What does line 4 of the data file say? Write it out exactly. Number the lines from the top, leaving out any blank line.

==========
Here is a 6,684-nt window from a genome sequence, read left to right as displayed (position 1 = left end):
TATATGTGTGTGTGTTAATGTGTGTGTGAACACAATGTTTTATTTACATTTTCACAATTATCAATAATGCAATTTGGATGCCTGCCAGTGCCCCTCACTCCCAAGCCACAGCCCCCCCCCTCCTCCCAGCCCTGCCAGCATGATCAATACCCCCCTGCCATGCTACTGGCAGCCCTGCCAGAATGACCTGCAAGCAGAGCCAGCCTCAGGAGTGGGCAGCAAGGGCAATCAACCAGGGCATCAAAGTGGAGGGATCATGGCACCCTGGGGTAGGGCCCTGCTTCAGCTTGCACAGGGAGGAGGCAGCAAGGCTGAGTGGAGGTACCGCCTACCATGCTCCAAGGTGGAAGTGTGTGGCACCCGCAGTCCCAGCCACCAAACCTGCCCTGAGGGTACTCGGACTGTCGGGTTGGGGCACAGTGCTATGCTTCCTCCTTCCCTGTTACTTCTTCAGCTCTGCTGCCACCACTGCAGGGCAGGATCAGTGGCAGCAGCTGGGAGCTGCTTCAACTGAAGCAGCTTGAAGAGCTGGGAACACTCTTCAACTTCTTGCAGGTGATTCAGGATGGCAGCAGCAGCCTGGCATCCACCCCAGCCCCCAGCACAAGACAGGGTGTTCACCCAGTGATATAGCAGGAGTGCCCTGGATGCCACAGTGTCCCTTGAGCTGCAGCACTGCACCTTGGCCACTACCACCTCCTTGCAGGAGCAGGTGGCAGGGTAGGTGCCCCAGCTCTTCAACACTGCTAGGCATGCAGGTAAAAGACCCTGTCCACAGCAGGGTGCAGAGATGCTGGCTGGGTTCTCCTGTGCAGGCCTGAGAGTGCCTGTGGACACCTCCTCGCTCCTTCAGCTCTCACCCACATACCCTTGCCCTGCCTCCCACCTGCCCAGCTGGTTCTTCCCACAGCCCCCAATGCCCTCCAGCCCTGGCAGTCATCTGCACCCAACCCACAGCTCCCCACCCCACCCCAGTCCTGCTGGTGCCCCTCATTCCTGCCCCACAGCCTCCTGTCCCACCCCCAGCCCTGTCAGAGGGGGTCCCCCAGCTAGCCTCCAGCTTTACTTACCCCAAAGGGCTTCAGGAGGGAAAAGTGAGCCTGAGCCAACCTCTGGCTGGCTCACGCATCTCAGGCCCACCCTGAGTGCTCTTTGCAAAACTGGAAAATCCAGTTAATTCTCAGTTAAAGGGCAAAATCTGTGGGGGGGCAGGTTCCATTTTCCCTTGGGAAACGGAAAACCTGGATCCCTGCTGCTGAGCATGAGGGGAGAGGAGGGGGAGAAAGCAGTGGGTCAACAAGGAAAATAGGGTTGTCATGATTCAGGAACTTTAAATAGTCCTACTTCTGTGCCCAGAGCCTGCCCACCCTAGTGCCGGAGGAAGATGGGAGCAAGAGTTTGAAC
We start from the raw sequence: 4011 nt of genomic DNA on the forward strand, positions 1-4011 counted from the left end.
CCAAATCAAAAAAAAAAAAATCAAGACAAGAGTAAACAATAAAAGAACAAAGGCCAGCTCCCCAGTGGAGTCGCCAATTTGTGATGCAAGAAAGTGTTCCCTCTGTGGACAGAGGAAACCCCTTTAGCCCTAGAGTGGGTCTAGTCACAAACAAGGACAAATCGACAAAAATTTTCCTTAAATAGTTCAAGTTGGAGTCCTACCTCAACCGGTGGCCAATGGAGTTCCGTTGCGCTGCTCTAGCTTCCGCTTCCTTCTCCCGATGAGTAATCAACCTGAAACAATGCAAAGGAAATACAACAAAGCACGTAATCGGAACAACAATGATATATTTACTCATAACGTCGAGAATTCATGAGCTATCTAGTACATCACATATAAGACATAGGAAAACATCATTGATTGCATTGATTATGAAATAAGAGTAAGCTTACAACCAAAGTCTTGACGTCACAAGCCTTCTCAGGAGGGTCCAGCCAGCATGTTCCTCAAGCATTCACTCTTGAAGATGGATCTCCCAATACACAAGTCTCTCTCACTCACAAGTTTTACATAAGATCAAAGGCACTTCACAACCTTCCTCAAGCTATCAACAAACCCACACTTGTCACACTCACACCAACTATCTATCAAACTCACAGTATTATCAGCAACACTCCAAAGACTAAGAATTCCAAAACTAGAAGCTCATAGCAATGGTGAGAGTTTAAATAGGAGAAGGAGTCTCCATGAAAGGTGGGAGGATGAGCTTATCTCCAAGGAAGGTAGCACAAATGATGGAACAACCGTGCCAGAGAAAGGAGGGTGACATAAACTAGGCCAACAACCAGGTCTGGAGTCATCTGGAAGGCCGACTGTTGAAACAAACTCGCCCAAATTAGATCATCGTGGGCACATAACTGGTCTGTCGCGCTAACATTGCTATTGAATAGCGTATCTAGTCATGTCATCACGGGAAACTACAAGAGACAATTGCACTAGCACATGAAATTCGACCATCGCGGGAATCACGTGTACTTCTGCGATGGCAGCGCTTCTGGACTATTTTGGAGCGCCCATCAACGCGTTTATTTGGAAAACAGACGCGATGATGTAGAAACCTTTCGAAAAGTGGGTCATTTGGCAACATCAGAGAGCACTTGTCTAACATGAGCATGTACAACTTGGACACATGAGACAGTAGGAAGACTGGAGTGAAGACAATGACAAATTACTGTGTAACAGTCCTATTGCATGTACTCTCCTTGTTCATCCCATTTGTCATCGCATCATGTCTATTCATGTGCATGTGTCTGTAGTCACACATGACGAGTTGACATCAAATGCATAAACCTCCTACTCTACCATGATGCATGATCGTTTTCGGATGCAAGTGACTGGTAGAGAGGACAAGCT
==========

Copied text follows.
CCAAATCAAAAAAAAAAAAATCAAGACAAGAGTAAACAATAAAAGAACAAAGGCCAGCTCCCCAGTGGAGTCGCCAATTTGTGATGCAAGAAAGTGTTCCCTCTGTGGACAGAGGAAACCCCTTTAGCCCTAGAGTGGGTCTAGTCACAAACAAGGACAAATCGACAAAAATTTTCCTTAAATAGTTCAAGTTGGAGTCCTACCTCAACCGGTGGCCAATGGAGTTCCGTTGCGCTGCTCTAGCTTCCGCTTCCTTCTCCCGATGAGTAATCAACCTGAAACAATGCAAAGGAAATACAACAAAGCACGTAATCGGAACAACAATGATATATTTACTCATAACGTCGAGAATTCATGAGCTATCTAGTACATCACATATAAGACATAGGAAAACATCATTGATTGCATTGATTATGAAATAAGAGTAAGCTTACAACCAAAGTCTTGACGTCACAAGCCTTCTCAGGAGGGTCCAGCCAGCATGTTCCTCAAGCATTCACTCTTGAAGATGGATCTCCCAATACACAAGTCTCTCTCACTCACAAGTTTTACATAAGATCAAAGGCACTTCACAACCTTCCTCAAGCTATCAACAAACCCACACTTGTCACACTCACACCAACTATCTATCAAACTCACAGTATTATCAGCAACACTCCAAAGACTAAGAATTCCAAAACTAGAAGCTCATAGCAATGGTGAGAGTTTAAATAGGAGAAGGAGTCTCCATGAAAGGTGGGAGGATGAGCTTATCTCCAAGGAAGGTAGCACAAATGATGGAACAACCGTGCCAGAGAAAGGAGGGTGACATAAACTAGGCCAACAACCAGGTCTGGAGTCATCTGGAAGGCCGACTGTTGAAACAAACTCGCCCAAATTAGATCATCGTGGGCACATAACTGGTCTGTCGCGCTAACATTGCTATTGAATAGCGTATCTAGTCATGTCATCACGGGAAACTACAAGAGACAATTGCACTAGCACATGAAATTCGACCATCGCGGGAATCACGTGTACTTCTGCGATGGCAGCGCTTCTGGACTATTTTGGAGCGCCCATCAACGCGTTTATTTGGAAAACAGACGCGATGATGTAGAAACCTTTCGAAAAGTGGGTCATTTGGCAACATCAGAGAGCACTTGTCTAACATGAGCATGTACAACTTGGACACATGAGACAGTAGGAAGACTGGAGTGAAGACAATGACAAATTACTGTGTAACAGTCCTATTGCATGTACTCTCCTTGTTCATCCCATTTGTCATCGCATCATGTCTATTCATGTGCATGTGTCTGTAGTCACACATGACGAGTTGACATCAAATGCATAAACCTCCTACTCTACCATGATGCATGATCGTTTTCGGATGCAAGTGACTGGTAGAGAGGACAAGCT